Wood you rather

Don’t assume that everything Donald Trump says is fake news. Commenting on the fires devastating California and killing dozens, the president tweeted that “gross mismanagement of the forests” was to blame and threatened to cut off federal funds. Sure enough, a report this year from a bipartisan agency that oversees Californian government operations concluded that “California’s forests suffer from neglect and mismanagement”. It added: “Landscapes once sustained by beneficial, low-intensity wildfire are overrun with fire-intolerant trees and thick carpets of forest fuels that can turn even the smallest campfire or sparking power line into a raging firestorm.”

So, hold the front page, Trump is right. Up to a point. The state of California, where Democrats control the Senate, House and governor’s mansion, owns very few of the forests within its borders. The federal government owns nearly 60 per cent; most of the rest are in the hands of private landowners.

American divide

Talking of California, Nicky Woolf’s piece in last week’s NS on the prospects of the state seceding from the US raises a more horrible possibility. What if America split once more, roughly along the lines that it did in the 1860s? A new civil war would be unlikely. Most Americans outside the old confederacy and border states such as Kentucky and Missouri would probably welcome a US stripped of large numbers of Trump’s voters. A Democratic president, with a Democratic Senate and House, could amend the US constitution so that future presidential candidates needed to win the popular vote (rather than a majority in the quaint electoral college). But a new Confederate States of America, while it would not revive slavery, would become a white supremacist stronghold. One can imagine diehard white South Africans migrating there. White liberals and conservatives could welcome a split, but more than 20 million black Americans, stranded in the breakaway nation, certainly wouldn’t.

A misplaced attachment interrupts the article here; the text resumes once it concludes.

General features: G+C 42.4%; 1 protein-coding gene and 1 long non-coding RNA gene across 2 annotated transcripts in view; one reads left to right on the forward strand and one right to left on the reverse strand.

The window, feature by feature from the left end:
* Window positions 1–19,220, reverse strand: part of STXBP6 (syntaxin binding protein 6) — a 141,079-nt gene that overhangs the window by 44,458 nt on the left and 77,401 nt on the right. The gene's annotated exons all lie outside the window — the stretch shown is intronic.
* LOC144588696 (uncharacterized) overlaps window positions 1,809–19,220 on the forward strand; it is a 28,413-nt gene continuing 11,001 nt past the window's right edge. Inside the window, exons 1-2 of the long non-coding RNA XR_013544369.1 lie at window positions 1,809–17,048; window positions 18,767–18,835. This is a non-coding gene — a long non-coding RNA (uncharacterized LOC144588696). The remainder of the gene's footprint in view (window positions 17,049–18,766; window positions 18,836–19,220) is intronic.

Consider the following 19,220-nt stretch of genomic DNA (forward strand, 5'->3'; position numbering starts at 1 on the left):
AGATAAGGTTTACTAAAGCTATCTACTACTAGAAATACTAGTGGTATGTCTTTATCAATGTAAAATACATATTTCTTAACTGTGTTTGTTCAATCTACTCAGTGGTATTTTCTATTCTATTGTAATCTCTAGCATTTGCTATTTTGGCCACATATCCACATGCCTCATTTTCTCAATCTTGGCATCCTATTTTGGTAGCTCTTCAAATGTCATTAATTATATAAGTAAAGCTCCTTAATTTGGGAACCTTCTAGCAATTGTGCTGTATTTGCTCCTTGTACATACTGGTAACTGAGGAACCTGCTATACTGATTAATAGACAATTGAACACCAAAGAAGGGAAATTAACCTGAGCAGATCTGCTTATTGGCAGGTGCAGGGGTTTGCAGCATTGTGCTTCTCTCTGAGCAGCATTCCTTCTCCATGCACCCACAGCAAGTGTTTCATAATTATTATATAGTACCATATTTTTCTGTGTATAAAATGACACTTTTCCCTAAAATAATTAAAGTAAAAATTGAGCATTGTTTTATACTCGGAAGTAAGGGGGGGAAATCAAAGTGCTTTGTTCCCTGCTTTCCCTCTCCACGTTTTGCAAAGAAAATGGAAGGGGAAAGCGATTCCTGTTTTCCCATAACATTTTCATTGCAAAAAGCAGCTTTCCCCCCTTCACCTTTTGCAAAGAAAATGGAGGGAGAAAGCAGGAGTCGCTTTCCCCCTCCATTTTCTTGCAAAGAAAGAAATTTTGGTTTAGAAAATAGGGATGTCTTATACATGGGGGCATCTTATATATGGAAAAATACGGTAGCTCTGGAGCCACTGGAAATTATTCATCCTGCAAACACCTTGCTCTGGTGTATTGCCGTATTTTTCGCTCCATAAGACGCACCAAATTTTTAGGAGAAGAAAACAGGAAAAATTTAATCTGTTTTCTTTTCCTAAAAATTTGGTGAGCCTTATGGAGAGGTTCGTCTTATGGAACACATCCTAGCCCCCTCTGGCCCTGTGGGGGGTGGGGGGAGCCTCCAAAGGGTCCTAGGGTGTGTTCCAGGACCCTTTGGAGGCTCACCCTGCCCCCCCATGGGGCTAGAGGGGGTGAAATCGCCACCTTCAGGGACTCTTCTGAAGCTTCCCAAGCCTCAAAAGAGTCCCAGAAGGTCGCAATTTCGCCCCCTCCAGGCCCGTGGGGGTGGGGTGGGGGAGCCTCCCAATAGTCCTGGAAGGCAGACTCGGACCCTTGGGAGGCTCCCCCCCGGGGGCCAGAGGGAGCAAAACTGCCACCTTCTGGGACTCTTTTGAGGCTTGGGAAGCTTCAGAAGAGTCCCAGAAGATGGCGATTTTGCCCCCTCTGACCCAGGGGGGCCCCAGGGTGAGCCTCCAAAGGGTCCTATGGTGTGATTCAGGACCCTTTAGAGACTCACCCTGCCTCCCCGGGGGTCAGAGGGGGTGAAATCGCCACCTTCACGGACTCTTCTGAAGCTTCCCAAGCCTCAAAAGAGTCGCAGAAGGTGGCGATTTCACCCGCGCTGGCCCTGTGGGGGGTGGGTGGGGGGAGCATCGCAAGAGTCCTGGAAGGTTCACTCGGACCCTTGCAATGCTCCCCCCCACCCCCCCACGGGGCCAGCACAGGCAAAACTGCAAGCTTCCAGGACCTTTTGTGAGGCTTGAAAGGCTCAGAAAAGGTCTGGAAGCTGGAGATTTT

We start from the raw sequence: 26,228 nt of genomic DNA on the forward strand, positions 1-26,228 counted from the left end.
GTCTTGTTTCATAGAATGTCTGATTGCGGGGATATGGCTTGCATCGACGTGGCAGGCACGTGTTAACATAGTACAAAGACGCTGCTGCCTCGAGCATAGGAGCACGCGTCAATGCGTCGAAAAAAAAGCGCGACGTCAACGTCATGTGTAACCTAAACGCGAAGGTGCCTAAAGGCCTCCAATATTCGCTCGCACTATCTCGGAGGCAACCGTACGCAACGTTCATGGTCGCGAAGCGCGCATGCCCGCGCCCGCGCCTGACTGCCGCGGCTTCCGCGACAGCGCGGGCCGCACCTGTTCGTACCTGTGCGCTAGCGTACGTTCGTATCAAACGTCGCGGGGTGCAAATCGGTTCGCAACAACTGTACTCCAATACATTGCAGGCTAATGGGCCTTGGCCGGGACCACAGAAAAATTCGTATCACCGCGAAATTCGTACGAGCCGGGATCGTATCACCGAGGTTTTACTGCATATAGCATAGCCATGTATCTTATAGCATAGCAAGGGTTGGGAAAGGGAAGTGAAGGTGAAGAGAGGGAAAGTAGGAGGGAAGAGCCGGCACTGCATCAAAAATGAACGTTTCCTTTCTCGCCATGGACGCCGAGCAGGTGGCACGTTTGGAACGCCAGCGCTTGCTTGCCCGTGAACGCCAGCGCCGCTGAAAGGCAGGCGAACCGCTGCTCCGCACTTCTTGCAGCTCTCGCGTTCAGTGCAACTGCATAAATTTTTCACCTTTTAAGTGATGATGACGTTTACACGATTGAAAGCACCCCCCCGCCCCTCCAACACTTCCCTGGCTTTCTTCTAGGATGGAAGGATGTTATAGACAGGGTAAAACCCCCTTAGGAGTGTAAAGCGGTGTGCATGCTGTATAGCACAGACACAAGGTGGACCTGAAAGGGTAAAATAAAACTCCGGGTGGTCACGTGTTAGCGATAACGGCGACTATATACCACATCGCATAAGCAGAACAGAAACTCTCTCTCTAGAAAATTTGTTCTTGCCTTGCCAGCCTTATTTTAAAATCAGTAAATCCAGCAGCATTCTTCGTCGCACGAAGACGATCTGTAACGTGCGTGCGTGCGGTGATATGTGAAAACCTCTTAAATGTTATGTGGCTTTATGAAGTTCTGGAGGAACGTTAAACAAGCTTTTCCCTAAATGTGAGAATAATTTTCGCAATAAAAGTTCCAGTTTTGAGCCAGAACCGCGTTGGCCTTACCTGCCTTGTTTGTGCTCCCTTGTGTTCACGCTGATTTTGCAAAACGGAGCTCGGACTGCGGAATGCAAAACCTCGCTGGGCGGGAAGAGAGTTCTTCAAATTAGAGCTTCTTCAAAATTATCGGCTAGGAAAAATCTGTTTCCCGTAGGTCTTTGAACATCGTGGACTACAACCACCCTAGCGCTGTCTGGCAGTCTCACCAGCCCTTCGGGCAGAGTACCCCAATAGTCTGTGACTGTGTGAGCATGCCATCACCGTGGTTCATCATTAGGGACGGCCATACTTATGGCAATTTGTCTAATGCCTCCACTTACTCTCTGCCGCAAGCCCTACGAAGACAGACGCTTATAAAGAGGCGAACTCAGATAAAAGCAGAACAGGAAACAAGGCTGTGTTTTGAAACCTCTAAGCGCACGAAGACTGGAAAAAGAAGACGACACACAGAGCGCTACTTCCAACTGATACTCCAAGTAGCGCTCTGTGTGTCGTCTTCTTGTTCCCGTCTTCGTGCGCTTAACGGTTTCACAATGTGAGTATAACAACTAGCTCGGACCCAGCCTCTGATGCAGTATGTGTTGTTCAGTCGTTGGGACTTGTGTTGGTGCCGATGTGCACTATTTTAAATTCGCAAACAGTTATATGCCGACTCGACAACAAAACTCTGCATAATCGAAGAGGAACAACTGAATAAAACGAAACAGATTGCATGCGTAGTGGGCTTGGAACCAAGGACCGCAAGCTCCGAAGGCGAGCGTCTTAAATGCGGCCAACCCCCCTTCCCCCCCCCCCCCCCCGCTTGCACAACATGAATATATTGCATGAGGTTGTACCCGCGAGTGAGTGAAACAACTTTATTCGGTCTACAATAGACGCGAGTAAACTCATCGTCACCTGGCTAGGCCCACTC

Leave it out

Andrew Neil persistently pooh-poohs allegations of links between Vote Leave and Cambridge Analytica and, on Twitter, describes Carole Cadwalladr, the Observer journalist who unearthed the story, as a conspiracy theorist whose investigations are “ideologically driven”. I am mildly sceptical about some of Cadwalladr’s journalism myself. But what of his latest tweet, which referred to “mad cat woman… Karol Kodswallop”. He strangely compared her to a character in The Simpsons, known as “crazy cat lady”. Wisely, he deleted the tweet. Neil’s pro-Brexit sympathies are no secret. But is this display of personal antipathy to an anti-Brexit  journalist appropriate for a senior BBC politics presenter?

Peter Wilby was editor of the Independent on Sunday from 1995 to 1996 and of the New Statesman from 1998 to 2005. He writes the weekly First Thoughts column for the NS.

This article appears in the 14 November 2018 issue of the New Statesman, How the Brexiteers broke history